“Understandably navigating the cloud is unchartered territory. What we are seeing is organisations either moving to the cloud prematurely and without appropriately considering the associated risk, or avoiding it altogether. Although many organisations have moved to the cloud already, many have done so reluctantly to avoid losing market share or being left behind in the technology race,” Mr Trovato said.
“Sixty-six per cent of respondents are in favour of external certification, with 35% saying this should be based only on an agreed-upon standard. Although the survey reveals there is good support for certification, too few organisations have sought certifications or done their own security site assessments. So, while their greatest fear is losing sight of data in the cloud, few actually go looking for controls.
“While there is work being done in this area globally, organisations cannot rely on external bodies to address all of the risks associated with cloud computing. The risks are undoubtedly significant and must be managed within an organisation by implementing formal IT risk management procedures,” Mr Trovato added.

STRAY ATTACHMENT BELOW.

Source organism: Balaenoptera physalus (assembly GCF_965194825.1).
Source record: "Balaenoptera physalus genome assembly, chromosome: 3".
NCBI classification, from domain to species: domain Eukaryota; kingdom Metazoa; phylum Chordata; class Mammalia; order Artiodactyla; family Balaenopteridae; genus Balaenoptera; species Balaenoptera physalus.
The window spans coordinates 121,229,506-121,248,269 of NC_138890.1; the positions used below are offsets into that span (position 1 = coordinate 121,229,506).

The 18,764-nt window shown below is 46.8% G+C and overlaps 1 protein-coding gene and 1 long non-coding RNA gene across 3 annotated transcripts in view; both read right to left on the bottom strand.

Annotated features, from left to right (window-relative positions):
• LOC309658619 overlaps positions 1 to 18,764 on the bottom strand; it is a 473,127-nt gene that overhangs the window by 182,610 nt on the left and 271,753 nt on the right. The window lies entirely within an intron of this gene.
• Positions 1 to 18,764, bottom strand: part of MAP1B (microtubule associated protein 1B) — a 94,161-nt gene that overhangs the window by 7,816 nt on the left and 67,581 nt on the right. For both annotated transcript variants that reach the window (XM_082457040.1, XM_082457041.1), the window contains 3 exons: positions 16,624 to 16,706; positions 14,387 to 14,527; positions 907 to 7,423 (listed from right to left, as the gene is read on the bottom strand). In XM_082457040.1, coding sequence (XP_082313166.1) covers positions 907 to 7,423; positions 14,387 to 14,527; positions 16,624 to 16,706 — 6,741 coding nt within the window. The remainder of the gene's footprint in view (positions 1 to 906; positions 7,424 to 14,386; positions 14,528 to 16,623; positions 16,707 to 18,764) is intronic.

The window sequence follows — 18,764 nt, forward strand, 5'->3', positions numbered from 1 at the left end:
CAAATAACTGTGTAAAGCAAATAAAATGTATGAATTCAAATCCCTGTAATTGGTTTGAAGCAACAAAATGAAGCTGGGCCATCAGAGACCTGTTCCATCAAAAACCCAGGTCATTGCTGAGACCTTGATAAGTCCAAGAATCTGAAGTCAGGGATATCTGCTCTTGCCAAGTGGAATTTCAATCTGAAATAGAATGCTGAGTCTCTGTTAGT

To help address potential risks posed by social media, organisations are implementing policy adjustments (55%), security and social media awareness programs (48%), as well as limiting access to sites (44%).
Top level priority
The survey shows that only 11% of respondents are presenting information security topics at each board meeting and 40% quarterly. Less than half (49%) stated that their information security function is meeting the needs of the organisation.
“It’s clearly time that we stopped approaching information security risks reactively. Technology is embedded in almost every business process and managing risk needs to be a holistic proposition taking into account the entire IT landscape.
“It’s surely time that information security was elevated to the board room with a clearly defined strategy that will support the business in the cloud and elsewhere, it is time for a re-think.” Mr Trovato concluded.